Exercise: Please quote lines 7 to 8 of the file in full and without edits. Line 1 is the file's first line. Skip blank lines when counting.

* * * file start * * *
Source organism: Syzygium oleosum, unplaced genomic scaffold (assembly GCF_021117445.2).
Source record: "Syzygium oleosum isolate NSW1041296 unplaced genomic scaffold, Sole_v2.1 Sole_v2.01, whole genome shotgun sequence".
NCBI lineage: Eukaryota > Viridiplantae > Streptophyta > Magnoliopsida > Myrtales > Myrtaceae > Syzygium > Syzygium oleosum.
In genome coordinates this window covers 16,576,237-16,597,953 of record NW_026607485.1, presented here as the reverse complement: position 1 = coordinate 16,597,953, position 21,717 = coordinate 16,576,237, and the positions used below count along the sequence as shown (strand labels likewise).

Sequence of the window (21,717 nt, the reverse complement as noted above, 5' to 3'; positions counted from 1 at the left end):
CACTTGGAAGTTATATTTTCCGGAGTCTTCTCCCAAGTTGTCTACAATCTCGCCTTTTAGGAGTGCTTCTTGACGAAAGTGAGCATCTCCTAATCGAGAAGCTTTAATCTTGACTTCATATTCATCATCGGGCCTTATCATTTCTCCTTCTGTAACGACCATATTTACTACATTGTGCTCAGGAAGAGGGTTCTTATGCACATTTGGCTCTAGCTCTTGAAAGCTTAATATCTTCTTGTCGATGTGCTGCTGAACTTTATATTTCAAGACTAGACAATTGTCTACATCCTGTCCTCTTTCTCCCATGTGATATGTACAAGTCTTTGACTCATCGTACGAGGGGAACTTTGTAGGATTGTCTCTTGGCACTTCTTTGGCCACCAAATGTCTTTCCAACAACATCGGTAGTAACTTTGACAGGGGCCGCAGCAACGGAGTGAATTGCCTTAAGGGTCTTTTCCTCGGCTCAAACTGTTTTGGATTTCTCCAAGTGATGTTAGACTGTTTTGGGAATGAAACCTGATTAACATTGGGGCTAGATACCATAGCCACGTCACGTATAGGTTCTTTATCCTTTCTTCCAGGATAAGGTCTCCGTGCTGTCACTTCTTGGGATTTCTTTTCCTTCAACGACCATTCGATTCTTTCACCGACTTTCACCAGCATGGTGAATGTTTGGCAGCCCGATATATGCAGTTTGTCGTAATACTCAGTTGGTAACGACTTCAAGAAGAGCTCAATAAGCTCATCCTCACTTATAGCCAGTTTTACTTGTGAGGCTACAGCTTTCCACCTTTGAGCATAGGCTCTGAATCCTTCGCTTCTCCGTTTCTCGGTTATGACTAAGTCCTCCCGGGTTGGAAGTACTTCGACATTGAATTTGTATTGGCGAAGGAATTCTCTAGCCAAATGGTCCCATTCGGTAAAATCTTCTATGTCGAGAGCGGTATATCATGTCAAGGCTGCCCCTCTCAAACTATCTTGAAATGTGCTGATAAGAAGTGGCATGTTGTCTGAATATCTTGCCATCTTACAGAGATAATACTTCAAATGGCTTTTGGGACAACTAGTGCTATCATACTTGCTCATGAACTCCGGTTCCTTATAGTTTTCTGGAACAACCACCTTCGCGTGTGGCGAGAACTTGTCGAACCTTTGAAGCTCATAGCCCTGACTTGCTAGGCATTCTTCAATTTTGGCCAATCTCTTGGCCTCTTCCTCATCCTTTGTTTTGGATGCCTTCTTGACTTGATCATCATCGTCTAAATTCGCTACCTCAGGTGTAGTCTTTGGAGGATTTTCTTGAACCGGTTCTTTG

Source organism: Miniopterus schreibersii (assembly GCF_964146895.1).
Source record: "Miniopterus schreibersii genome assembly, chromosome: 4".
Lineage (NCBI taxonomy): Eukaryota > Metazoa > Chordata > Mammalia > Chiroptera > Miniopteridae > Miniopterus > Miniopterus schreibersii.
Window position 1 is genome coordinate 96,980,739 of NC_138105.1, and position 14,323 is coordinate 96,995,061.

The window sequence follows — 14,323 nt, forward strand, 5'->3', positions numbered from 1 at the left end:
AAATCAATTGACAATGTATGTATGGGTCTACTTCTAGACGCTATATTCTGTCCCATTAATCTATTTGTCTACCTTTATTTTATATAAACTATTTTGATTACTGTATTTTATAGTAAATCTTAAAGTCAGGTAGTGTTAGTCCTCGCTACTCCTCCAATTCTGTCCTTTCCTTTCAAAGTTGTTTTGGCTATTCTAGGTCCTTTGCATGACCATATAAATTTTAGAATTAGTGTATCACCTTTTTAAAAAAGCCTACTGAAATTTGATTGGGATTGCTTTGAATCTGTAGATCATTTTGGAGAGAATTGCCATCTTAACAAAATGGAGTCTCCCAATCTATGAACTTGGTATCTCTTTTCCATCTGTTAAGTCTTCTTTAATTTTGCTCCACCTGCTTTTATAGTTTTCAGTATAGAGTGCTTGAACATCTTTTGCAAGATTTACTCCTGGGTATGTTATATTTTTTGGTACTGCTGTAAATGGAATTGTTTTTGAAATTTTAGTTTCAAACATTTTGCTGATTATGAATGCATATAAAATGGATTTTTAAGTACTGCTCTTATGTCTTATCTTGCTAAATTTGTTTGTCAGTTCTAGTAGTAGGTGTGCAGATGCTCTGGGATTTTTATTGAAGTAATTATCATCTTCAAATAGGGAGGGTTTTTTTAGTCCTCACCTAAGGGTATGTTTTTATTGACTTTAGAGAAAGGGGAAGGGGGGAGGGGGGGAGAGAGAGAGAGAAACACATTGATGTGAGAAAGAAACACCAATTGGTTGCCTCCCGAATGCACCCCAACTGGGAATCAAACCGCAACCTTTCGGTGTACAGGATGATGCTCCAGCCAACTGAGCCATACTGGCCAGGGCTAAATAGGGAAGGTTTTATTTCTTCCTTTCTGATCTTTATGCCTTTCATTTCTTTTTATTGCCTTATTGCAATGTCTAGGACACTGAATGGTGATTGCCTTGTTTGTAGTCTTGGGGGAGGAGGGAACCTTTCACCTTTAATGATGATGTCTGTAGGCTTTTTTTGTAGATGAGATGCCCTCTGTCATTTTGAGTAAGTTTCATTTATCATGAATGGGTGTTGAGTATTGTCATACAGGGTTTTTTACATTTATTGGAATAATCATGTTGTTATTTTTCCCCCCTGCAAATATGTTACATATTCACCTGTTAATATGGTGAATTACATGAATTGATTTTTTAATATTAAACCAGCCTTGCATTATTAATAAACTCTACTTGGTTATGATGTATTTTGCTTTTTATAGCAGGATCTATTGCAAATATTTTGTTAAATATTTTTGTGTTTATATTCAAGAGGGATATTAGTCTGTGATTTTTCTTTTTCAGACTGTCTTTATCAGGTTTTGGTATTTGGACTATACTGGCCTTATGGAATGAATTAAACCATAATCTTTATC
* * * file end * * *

Source organism: Miniopterus schreibersii (assembly GCF_964146895.1).
Source record: "Miniopterus schreibersii genome assembly, chromosome: 4".